New opinion — hearing required in 2255

United States v. Tolliver — 2255 — reversal — Greenaway

Today the Third Circuit vacated a district court ruling that had adjudicated a motion under 28 U.S.C. 2255 (the analog to habeas corpus for prisoners who were prosecuted in federal court) without holding an evidentiary hearing. The court remanded for a hearing and the opinion contains strong language supporting the need for 2255 hearings:

A district court considering a § 2255 motion “‘must accept the truth of the movant’s factual allegations unless they are clearly frivolous on the basis of the existing record.’”  Id. at 545 (quoting Gov’t of V.I. v. Forte, 865 F.2d 59, 62 (3d Cir. 1989)). In the IAC context, a movant need only “raise[] sufficient allegations” that his counsel was ineffective in order to warrant a hearing. Id. at 549.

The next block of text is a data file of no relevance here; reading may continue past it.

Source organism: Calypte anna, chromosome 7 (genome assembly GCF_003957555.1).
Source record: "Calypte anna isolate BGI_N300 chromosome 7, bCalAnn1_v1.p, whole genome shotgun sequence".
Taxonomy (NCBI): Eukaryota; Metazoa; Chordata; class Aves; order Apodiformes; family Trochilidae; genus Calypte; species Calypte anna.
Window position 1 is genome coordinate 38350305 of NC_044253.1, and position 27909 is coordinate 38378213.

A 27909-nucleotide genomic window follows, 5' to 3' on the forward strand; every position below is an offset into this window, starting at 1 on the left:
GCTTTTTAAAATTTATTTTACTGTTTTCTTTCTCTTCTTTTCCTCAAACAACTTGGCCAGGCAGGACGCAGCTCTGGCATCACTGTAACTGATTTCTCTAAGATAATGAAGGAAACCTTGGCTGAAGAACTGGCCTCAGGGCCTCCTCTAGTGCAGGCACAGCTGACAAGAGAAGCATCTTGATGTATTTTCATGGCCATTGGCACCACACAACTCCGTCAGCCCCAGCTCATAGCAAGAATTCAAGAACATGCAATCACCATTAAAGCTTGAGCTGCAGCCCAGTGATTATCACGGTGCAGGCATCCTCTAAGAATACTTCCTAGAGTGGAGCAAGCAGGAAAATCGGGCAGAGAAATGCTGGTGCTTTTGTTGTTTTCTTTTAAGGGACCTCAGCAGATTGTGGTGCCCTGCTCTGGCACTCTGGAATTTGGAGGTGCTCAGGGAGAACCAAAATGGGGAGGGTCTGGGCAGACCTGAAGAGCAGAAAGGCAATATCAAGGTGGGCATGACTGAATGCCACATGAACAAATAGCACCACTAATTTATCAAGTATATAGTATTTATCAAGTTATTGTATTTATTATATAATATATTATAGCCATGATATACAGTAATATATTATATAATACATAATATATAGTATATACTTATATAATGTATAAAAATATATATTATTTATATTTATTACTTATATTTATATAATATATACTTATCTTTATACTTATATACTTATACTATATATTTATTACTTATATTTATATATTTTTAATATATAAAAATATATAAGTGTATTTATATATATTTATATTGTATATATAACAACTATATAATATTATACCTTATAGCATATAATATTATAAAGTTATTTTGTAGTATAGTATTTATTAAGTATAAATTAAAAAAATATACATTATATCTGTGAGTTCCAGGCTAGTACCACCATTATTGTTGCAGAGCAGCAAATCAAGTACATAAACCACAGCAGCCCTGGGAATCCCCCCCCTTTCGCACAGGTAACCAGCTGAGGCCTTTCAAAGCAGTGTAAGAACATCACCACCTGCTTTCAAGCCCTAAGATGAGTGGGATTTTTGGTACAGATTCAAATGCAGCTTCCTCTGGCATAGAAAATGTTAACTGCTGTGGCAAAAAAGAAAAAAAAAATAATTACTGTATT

Also the court did not apply plain-error review, even though the lack of a hearing was not raised in district court: ““It is irrelevant whether the Government or [movant] requested the hearing.'” And the only disputed facts went to prejudice, not deficient performance.

All that is likely to be helpful for many prisoners seeking hearings to challenge their federal convictions, but it was bad news for the prisoner here because the district court had granted her 2255 relief without a hearing.  Full disclosure: I am the prisoner’s CJA-appointed counsel.

Joining Greenaway were Fuentes and Nygaard. I argued for the prisoner, Robert Zauzmer argued for the government.